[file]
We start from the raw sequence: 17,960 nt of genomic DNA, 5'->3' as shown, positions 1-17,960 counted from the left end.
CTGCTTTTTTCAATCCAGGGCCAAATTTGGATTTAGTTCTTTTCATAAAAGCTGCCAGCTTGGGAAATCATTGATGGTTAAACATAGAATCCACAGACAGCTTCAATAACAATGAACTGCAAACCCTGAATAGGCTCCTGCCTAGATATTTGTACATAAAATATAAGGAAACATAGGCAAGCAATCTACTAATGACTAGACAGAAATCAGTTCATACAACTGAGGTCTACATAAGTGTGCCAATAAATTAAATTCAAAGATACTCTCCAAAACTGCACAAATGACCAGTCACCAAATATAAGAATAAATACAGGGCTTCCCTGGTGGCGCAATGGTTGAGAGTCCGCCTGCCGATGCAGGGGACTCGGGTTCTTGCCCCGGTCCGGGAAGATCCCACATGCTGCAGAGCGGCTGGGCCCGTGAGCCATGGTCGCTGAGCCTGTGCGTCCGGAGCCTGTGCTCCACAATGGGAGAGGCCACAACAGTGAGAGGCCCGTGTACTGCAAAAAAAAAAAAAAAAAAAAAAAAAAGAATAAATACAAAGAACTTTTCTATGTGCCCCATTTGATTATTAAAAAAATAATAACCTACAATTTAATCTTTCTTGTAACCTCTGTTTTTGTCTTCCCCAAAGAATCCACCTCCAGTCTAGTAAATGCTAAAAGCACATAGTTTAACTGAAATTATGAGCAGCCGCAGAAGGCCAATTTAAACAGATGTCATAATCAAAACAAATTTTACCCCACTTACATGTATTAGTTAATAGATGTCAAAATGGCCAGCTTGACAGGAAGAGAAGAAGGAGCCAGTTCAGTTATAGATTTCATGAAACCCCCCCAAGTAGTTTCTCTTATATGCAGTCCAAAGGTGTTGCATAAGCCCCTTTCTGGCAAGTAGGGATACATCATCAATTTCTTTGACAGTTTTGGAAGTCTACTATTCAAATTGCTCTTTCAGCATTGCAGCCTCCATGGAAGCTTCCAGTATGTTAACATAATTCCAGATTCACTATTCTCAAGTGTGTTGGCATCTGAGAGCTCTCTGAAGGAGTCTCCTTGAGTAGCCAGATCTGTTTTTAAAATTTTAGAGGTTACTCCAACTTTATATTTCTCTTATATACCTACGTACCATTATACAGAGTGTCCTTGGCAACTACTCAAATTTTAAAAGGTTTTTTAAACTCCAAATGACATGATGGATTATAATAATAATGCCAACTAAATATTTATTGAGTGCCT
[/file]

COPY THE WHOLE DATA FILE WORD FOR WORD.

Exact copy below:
We start from the raw sequence: 17,960 nt of genomic DNA, 5'->3' as shown, positions 1-17,960 counted from the left end.
CTGCTTTTTTCAATCCAGGGCCAAATTTGGATTTAGTTCTTTTCATAAAAGCTGCCAGCTTGGGAAATCATTGATGGTTAAACATAGAATCCACAGACAGCTTCAATAACAATGAACTGCAAACCCTGAATAGGCTCCTGCCTAGATATTTGTACATAAAATATAAGGAAACATAGGCAAGCAATCTACTAATGACTAGACAGAAATCAGTTCATACAACTGAGGTCTACATAAGTGTGCCAATAAATTAAATTCAAAGATACTCTCCAAAACTGCACAAATGACCAGTCACCAAATATAAGAATAAATACAGGGCTTCCCTGGTGGCGCAATGGTTGAGAGTCCGCCTGCCGATGCAGGGGACTCGGGTTCTTGCCCCGGTCCGGGAAGATCCCACATGCTGCAGAGCGGCTGGGCCCGTGAGCCATGGTCGCTGAGCCTGTGCGTCCGGAGCCTGTGCTCCACAATGGGAGAGGCCACAACAGTGAGAGGCCCGTGTACTGCAAAAAAAAAAAAAAAAAAAAAAAAAAGAATAAATACAAAGAACTTTTCTATGTGCCCCATTTGATTATTAAAAAAATAATAACCTACAATTTAATCTTTCTTGTAACCTCTGTTTTTGTCTTCCCCAAAGAATCCACCTCCAGTCTAGTAAATGCTAAAAGCACATAGTTTAACTGAAATTATGAGCAGCCGCAGAAGGCCAATTTAAACAGATGTCATAATCAAAACAAATTTTACCCCACTTACATGTATTAGTTAATAGATGTCAAAATGGCCAGCTTGACAGGAAGAGAAGAAGGAGCCAGTTCAGTTATAGATTTCATGAAACCCCCCCAAGTAGTTTCTCTTATATGCAGTCCAAAGGTGTTGCATAAGCCCCTTTCTGGCAAGTAGGGATACATCATCAATTTCTTTGACAGTTTTGGAAGTCTACTATTCAAATTGCTCTTTCAGCATTGCAGCCTCCATGGAAGCTTCCAGTATGTTAACATAATTCCAGATTCACTATTCTCAAGTGTGTTGGCATCTGAGAGCTCTCTGAAGGAGTCTCCTTGAGTAGCCAGATCTGTTTTTAAAATTTTAGAGGTTACTCCAACTTTATATTTCTCTTATATACCTACGTACCATTATACAGAGTGTCCTTGGCAACTACTCAAATTTTAAAAGGTTTTTTAAACTCCAAATGACATGATGGATTATAATAATAATGCCAACTAAATATTTATTGAGTGCCT